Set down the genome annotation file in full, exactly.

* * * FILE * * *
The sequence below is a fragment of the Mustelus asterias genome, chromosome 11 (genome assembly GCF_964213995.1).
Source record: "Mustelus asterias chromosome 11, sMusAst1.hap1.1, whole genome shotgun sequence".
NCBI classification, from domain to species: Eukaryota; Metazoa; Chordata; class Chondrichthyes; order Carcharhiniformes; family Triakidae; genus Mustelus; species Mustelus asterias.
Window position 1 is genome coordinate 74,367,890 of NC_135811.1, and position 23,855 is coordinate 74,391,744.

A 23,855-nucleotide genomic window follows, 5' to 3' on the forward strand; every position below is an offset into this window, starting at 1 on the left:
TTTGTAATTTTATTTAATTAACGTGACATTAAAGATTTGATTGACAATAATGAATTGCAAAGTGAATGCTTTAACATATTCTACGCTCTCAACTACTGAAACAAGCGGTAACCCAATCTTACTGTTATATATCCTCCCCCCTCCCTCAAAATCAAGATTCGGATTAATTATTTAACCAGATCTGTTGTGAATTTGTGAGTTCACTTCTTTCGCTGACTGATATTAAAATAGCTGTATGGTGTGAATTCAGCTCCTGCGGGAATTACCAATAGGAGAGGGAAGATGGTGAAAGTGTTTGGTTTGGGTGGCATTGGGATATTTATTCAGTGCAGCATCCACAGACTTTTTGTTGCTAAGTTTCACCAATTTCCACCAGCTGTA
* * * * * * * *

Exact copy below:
The sequence below is a fragment of the Mustelus asterias genome, chromosome 11 (genome assembly GCF_964213995.1).
Source record: "Mustelus asterias chromosome 11, sMusAst1.hap1.1, whole genome shotgun sequence".
NCBI classification, from domain to species: Eukaryota; Metazoa; Chordata; class Chondrichthyes; order Carcharhiniformes; family Triakidae; genus Mustelus; species Mustelus asterias.
Window position 1 is genome coordinate 74,367,890 of NC_135811.1, and position 23,855 is coordinate 74,391,744.

A 23,855-nucleotide genomic window follows, 5' to 3' on the forward strand; every position below is an offset into this window, starting at 1 on the left:
TTTGTAATTTTATTTAATTAACGTGACATTAAAGATTTGATTGACAATAATGAATTGCAAAGTGAATGCTTTAACATATTCTACGCTCTCAACTACTGAAACAAGCGGTAACCCAATCTTACTGTTATATATCCTCCCCCCTCCCTCAAAATCAAGATTCGGATTAATTATTTAACCAGATCTGTTGTGAATTTGTGAGTTCACTTCTTTCGCTGACTGATATTAAAATAGCTGTATGGTGTGAATTCAGCTCCTGCGGGAATTACCAATAGGAGAGGGAAGATGGTGAAAGTGTTTGGTTTGGGTGGCATTGGGATATTTATTCAGTGCAGCATCCACAGACTTTTTGTTGCTAAGTTTCACCAATTTCCACCAGCTGTA